• Tourism Taxes Jump in Disney World’s Home County, Remote Work Declines, Strong Industrial Returns Ex

    Tourism Taxes Jump in Disney World’s Home County

    Returning theme park visitors are demonstrating their economic clout in Orange County, Florida, as Disney World, Universal Orlando and SeaWorld, among other attractions, posted record collections of a tourism development tax tied to hotel stays.

    The county collected more than $38.5 million in March, a 118.2% increase from the year earlier, County Comptroller Phil Diamond reported. A statement from Diamond’s office noted that collections reached a record, shattering the previous high of $31.3 million set in March 2019, a year before the start of the pandemic.

    Many U.S. regions with theme parks could see, or are anticipating, similar gains from pent-up demand as visitors come back with pandemic restrictions easing. They’re not only staying in hotels, boosting Orlando’s hotel occupancy rate to a pandemic-era high of 82.5% in March, but raising demand at nearby stores, restaurants and other entertainment and service businesses, along with housing for local workers.

    Disney and its major U.S. theme park rivals have reported attendance approaching pre-pandemic levels, with some locations surpassing demand seen just before the pandemic closed parks or forced them to operate at limited capacities for well over a year. At the same time, they are also dealing with staffing shortages and rising costs for labor, food and construction materials needed for new rides and other development projects.

    Orlando-based SeaWorld Entertainment, for instance, saw its highest first-quarter attendance since 2013 at 12 U.S. parks, as 3.4 million visitors generated record quarterly revenue of $270.7 million and the company narrowed a string of quarterly net losses to $9 million. Announcing those results May 5, SeaWorld CEO Marc Swanson said the trend shows continued recovery momentum from 2021 but “does not yet reflect a normalized operating environment,” as international and group visits have yet to return to pre-pandemic levels.

    Disney, scheduled to release its quarterly earnings May 11, is embroiled with Florida officials over the company’s stance against the so-called “Don’t Say Gay” education law that limits how teachers in the state address sexuality. The state has rescinded a special district that allowed Disney to tax itself to operate certain municipal services for the past five decades, and it must now address how to pay costs for those services that would be borne by the public.

    Remote Work Declined as April Jobs Grew

    Tucked within April numbers showing the U.S. added 428,000 jobs as the unemployment rate stayed a historically low 3.6% were household survey data showing work from home ticked down slightly from the prior month.

    Office landlords might be cheered by Labor Department household survey data released May 6, showing 7.7% of employed respondents teleworked or worked from home at some point during the four weeks preceding the April survey because of the pandemic. That was down from 10% in March.

    That jibes with monthly reports by technology provider Kastle Systems, showing office attendance generally rising during the past year but yet to crack 50% in most major cities since the start of the pandemic. Kastle said its numbers, based on anonymous keycard data, showed the big-city average at just over 43% for the last week of April, up 3 percentage points from the prior week.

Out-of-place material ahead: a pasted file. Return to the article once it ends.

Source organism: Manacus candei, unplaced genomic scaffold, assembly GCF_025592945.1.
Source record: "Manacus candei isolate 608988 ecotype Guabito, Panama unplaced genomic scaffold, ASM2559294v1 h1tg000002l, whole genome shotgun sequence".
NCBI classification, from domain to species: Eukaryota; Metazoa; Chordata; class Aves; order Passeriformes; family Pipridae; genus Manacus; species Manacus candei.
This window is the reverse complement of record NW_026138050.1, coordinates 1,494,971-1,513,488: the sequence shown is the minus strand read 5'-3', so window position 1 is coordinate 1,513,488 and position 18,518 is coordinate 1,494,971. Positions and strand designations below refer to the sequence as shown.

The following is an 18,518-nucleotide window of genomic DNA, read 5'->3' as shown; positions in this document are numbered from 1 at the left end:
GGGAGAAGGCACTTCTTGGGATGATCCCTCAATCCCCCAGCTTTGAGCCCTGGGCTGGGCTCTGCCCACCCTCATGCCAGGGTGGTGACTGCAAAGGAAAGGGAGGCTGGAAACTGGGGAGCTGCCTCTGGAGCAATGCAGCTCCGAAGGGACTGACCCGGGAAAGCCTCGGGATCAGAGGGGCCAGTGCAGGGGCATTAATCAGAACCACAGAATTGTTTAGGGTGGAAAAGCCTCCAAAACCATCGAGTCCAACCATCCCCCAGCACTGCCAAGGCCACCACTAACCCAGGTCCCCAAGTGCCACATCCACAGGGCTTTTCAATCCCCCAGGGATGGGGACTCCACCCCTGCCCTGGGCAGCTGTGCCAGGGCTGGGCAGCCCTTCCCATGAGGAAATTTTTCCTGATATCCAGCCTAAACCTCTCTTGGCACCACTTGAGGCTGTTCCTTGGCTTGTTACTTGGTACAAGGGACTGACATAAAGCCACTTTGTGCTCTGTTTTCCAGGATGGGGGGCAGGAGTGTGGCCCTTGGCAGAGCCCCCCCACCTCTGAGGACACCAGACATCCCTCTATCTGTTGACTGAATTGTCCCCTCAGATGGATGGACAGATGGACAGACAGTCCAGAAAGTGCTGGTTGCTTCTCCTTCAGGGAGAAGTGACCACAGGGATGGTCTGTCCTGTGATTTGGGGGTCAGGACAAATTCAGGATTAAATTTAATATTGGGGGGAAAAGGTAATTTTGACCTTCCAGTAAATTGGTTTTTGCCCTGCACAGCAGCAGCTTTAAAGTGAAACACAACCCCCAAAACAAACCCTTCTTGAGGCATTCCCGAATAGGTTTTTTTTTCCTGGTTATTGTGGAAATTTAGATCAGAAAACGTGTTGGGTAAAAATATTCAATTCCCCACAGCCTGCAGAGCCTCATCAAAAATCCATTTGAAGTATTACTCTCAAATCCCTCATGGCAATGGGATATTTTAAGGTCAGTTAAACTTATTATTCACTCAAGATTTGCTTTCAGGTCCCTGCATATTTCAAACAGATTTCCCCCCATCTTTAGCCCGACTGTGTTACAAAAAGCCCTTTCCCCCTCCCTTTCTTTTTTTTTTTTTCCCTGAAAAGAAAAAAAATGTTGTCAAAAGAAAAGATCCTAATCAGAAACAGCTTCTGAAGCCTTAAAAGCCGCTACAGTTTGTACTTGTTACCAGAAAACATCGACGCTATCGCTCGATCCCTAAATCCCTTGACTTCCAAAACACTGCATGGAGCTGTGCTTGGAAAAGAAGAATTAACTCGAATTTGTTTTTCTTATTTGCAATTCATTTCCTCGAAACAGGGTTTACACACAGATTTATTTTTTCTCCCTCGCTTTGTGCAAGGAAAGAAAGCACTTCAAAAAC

Also, 1.7 million people told the Labor Department that they were unable to work because their employer closed or lost business because of the pandemic in April. That was down from 2.5 million in March.

    Sectors that created the most jobs during April, potentially signaling increased or stable property demand, included leisure and hospitality with a gain of 78,000 from the prior month, manufacturing increasing by 55,000, and transportation and warehousing rising by 52,000. However, overall non-farm employment was still down 1.2 million jobs or 0.8% from the pre-pandemic level of February 2020, the Labor Department reported.

    Strong Industrial Returns Expected

    Despite recent signs that companies such as Amazon are scaling back plans for warehouses, economists at the Urban Land Institute are expecting U.S. industrial properties to deliver better investment returns than most other categories in 2022 and beyond.

    Combining industry data and surveys of 47 economists and analysts, the development-focused research organization’s spring real estate forecast predicts industrial properties garnering returns of about 20% this year, before moderating to lower long-term averages over the next two years.

    With home deliveries still a big part of the economy and supply chain issues still being worked out, industrial buildings are expected to top 2022 returns for the still-strong apartment category, projected to return 14% to investors. Office investments are expected to return 5.7%, with retail properties posting a 5.4% gain.

    “The projections tell us that although the prospects of a recession have increased, the impact on real estate should be limited,” said ULI Global CEO Ed Walter, in a statement prior to a May 4 webinar discussing the forecast. “It should also not be overlooked that while the downtown office market continues to face challenges, well located, newer office space is expected to bounce back in the next 12 months.”

    Source: www.CoStar.com